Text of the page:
Ernst Stromer and one of the large leg bones found at Bahariya in 1911, now known to be from <i>Bahariasaurus</i> (Wikimedia commons)

Ernst Stromer and one of the large leg bones found at Bahariya in 1911, now known to be from Bahariasaurus (Wikimedia commons)

Ernst Stromer

DECEMBER 18, 2020

Scientist of the Day - Ernst Stromer

Ernst Stromer, a German paleontologist, died Dec. 18, 1952, at the age of 81.  In January of 1911, Stromer found the first dinosaur bones ever unearthed in Egypt.  He was investigating the Bahariya oasis in the Western Desert, some 200 miles SW of Cairo, when the bones – 3 very large limb bones – came to light.  Stromer had to return to Germany, but in 1912, Richard Markgraf, Stromer’s fossil collector, discovered a partial skeleton of an unknown dinosaur at the same site in Bahariya, which he shipped to Stromer, who by this time was back in Munich.  The fossils consisted of a lower jaw, many teeth, and some vertebrae that had an odd feature – dorsal spines, up to a meter long, that stuck straight up, as if supporting a sail.  Stromer reconstructed the dinosaur as best he could (there were no leg bones at all) and published a paper about the find in the Abhandlungen (Discourses) of the Bavarian Academy of Sciences.  He called the new dinosaur Spinosaurus aegyptiacus, and he realized from the outset that this was one big theropod – almost fifty feet long, bigger even than the other therapod that had just been discovered in the American West, Tyrannosaurus rex.

In his initial paper, which we have in our serials collection, Stromer did not show a reconstruction, but he did present the fossil bones in two plates, one of which we show here (second image).  In a paper published the previous year (1914), on the geology of Bahariya, Stromer had added a map with the Bahariya oasis colored in.  I have never seen it reproduced anywhere, so we include a detail of it here.  If you can find the hill labelled Gebel el Dist at top center, you have found the not-so-final resting place of Spinosaurus. I have also uploaded the complete map and some details of the Spinosaurus plates onto Flickr; you can find them in my photostream on Flickr, starting here.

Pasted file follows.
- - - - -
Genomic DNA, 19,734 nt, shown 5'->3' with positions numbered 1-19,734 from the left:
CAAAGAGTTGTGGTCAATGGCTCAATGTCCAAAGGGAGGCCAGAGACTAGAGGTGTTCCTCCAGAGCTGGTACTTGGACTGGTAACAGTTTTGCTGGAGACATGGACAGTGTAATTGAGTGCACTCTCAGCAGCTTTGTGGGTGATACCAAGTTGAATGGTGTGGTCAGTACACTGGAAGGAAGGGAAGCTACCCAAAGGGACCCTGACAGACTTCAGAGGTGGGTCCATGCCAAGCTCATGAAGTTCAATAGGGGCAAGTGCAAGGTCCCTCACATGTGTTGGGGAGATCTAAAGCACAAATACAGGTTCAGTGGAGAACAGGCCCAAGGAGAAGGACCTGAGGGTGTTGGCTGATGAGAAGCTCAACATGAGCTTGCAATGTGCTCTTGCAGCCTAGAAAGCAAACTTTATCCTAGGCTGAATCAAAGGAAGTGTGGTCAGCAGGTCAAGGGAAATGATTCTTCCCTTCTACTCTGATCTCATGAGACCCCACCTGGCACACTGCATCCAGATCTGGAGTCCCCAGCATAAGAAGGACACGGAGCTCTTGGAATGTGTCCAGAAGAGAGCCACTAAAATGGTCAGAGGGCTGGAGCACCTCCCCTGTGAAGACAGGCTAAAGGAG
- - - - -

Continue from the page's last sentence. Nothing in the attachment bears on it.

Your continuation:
Stromer’s reconstruction of a complete Spinosaurus only appeared 21 years later, in the same journal; we show it below (fourth image).  The shaded bones are the ones recovered; everything else was conjectured.

By the time his Spinosaurus paper appeared, World War I was well underway, and Stromer was no longer welcome in Egypt.  Markgraf had collected more bones but was unable to get permission to ship them to Stromer, and then Markgraf died, and so the bones sat in their crates in Cairo for 8 years.  When Stromer did eventually manage to get them shipped in 1922, he found them broken to bits, having been unpacked, inspected, and then repacked several times.  But he was able to slowly piece the fragments together, and by 1930, he began to publish a second series of papers, announcing three more new Egyptian dinosaurs: two carnivores, Bahariasaurus and Carcharodontosaurus, and a large herbivore, Aegyptosaurus. We have all those papers here in the Library.

Unfortuntately, this new spate of activity coincided with the rise of Hitler, and Stromer suffered, because he was outspoken in his opposition to Nazism.  His career went rapidly downhill.  Because he came from an aristocratic German family – his full name was Ernst Freiherr Stromer von Reichenbach – the Nazis avoided attacking him publicly or arresting him, but they made his life difficult.  When he reached the age of 65 in 1937, he was forced to retire.  When the war began, his three sons were conscripted and sent to the Russian front. Two of them were killed, in 1941 and 1944, and the third went missing, which much have devasted the aged Stromer.